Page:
Kidney donation for people with high blood pressure (Hypertension)

Can I donate a kidney if I have high blood pressure?

Until recently, you could not donate a kidney if you had high blood pressure. But now, you may be able to donate if your doctor thinks you have a low chance of getting kidney disease in the future.

Each transplant center has its own rules about who can donate. During your donor evaluation, doctors will measure your blood pressure to find out if you can safely donate a kidney. Tell your doctor if you:

  • Know your past blood pressure readings
  • Take medicine for high blood pressure

You may be able to donate with high blood pressure if:

  • You’re over age 50
  • You’re able to treat your high blood pressure with only 1 medicine

You may not be able to donate with high blood pressure if:

  • You’re young and have family members with kidney disease
  • You’re African American and have higher blood pressure

What do I need to do if I have high blood pressure and want to donate?

You may need extra medical tests, such as:

  • A blood pressure cuff worn for 18-24 hours to check your blood pressure every few minutes
  • An eye exam
  • A heart test

After you donate, you’ll need to see your doctor regularly to watch your long-term health, including:

  • Watching your blood pressure levels
  • Testing your kidney health

How does living kidney donation affect high blood pressure?

In recent studies, most living kidney donors with high blood pressure have stayed healthy. However, African American and Hispanic donors may have a higher chance of getting kidney problems from high blood pressure.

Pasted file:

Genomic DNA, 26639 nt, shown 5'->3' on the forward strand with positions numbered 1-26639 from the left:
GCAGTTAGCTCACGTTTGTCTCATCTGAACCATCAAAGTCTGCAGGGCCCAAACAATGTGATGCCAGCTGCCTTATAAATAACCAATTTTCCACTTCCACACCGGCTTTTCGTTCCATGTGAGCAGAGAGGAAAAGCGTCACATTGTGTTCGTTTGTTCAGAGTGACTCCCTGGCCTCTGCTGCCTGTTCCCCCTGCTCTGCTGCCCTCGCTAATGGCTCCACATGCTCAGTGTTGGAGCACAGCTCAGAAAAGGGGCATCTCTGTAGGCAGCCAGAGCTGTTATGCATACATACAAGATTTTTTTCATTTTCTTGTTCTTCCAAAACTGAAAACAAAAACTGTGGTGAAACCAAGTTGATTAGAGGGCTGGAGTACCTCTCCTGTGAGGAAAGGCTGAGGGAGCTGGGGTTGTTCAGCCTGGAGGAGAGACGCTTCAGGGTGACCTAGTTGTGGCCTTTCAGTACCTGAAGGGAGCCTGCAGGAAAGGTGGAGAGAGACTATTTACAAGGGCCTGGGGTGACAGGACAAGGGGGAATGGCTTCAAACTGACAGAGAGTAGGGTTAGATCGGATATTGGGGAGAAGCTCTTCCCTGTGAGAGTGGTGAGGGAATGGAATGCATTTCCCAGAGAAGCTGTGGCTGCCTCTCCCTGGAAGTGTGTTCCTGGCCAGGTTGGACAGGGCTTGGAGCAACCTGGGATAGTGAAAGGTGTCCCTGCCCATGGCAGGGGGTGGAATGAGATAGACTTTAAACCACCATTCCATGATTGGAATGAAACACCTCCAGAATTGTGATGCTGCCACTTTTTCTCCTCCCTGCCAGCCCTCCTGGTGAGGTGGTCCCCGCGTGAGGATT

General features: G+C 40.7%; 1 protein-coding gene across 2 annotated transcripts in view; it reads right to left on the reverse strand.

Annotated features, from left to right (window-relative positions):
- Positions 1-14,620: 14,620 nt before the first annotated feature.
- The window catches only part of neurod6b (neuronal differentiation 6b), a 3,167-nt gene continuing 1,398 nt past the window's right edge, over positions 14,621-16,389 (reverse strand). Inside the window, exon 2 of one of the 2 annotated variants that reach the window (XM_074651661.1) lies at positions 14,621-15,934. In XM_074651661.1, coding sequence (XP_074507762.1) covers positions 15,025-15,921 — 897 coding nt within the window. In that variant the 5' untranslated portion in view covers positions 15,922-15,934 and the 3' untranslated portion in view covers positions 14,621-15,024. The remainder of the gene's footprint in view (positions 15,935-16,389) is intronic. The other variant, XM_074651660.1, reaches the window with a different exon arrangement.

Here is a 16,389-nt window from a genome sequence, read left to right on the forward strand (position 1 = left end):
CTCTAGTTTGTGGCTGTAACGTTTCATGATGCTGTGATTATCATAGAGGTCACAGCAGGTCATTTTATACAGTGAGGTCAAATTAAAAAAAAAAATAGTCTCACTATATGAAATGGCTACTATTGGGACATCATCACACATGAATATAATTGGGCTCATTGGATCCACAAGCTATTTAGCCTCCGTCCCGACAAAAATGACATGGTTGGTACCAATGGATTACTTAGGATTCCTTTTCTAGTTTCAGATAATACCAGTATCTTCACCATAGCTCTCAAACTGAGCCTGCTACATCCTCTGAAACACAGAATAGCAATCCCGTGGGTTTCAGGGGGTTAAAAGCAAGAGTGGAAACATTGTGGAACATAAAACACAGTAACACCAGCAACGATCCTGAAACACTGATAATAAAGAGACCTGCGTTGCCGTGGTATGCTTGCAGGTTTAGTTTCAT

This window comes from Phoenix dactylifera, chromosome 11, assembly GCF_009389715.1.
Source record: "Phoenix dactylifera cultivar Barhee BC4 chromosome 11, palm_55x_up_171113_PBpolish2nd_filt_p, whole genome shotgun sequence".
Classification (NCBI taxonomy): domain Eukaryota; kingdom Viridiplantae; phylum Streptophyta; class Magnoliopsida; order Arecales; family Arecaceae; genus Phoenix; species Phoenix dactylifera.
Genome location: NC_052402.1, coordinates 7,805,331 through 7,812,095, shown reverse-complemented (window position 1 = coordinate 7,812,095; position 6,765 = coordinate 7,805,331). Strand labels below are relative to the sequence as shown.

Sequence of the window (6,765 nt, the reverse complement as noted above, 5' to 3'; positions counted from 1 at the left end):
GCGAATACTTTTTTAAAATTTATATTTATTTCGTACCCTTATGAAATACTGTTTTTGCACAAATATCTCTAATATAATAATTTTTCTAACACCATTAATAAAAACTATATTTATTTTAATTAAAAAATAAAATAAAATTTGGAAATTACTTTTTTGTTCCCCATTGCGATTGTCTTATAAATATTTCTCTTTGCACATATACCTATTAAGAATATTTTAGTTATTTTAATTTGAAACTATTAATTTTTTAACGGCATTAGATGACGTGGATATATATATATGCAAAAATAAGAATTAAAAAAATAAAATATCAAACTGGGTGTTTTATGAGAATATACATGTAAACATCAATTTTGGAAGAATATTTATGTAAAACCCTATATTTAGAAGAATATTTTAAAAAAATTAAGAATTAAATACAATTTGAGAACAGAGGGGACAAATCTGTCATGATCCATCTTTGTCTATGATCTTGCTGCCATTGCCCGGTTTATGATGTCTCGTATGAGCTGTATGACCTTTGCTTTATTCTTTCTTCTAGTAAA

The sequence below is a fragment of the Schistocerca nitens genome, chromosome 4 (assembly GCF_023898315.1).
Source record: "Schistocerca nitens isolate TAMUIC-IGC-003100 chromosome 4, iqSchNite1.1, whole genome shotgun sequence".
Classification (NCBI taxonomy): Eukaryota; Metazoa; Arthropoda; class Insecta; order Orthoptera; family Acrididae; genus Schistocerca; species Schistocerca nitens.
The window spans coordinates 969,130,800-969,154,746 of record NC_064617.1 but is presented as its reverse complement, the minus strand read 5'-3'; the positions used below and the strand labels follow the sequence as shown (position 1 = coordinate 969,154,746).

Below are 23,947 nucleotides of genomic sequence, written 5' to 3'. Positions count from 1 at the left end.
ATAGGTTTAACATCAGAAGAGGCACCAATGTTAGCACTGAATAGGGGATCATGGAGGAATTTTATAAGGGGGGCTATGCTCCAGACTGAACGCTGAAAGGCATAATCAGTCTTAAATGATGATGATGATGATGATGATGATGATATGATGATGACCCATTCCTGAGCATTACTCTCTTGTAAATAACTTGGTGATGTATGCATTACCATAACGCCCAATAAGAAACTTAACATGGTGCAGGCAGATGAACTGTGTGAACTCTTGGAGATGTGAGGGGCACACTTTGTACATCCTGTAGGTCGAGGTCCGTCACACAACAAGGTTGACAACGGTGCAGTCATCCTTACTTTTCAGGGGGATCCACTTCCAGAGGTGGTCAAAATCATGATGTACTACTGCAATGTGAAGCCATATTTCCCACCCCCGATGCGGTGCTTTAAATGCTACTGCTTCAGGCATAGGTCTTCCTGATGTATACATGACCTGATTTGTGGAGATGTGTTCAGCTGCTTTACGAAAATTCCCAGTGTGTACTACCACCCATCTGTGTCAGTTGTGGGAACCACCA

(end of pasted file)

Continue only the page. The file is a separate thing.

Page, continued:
How can I find out my chances of getting kidney disease from high blood pressure?

The ESRD risk  ----- tool can measure your chance of getting kidney disease from high blood pressure. Ask your doctor about using this tool to help you decide if donating will be safe for you. You can use this tool at:


What is blood pressure?

Blood pressure is the force of your blood pressing against your blood vessels – like water through a hose. If your blood pressure is too high, it can cause kidney problems, heart attacks, and strokes. High blood pressure often runs in families.

Learn more about high blood pressure and your kidneys at:


  1. Ibrahim HN, Foley R, Tan L, et al.  Long-term consequences of kidney donation.  N Engl J Med.  2009; 360: 459-69.
  2. Mjoen G, Hallan S, Hartmann A, Foss A, Midtvedt K, Oyen O, et al. Long-term risks for kidney donors. Kidney international. 2014 Jul;86(1):162-7.
  3. Muzaale AD, Massie AB, Wang MC, Montgomery RA, McBride MA, Wainright JL, et al. Risk of end-stage renal disease following living kidney donation. JAMA : the journal of the American Medical Association. 2014 Feb 12;311(6):579-86.
  4. Delmonico F. A report of the Amsterdam Forum on the care of the living kidney donor: data and medical guidelines.  Transplantation 2005; 79: S53.
  5. Boudville N, Prasad GV, Knoll G, et al.  Donor Nephrectomy Outcomes Research (DONOR) Network.  Meta-analysis: Risk for hypertension in living kidney donors.  Ann Intern Med.  2006; 145: 185-96.
  6. Textor SC, Taler SJ, Driscoll N, et al.  Blood pressure and renal function after kidney donation from hypertensive living kidney donors. Transplantation 2004; 78: 276-282.
  7. Sofue T, Unui M, Hara T, et al.  Short-term prognosis of living-donor kidney transplantation from hypertensive donors with high-normal albuminuria. Transplantation 2015; 97: 104-110.

Note: This information is the opinion of the Living Donor Community of Practice (LDCOP) of the American Society of Transplantation. The LDCOP is a group of health care professionals and researchers who specialize in living kidney donation. The LDCOP’s recommendations are meant to offer you helpful information, but you may find opinions from other groups or organizations that are helpful to you, too.

Last Updated: 
January 23, 2018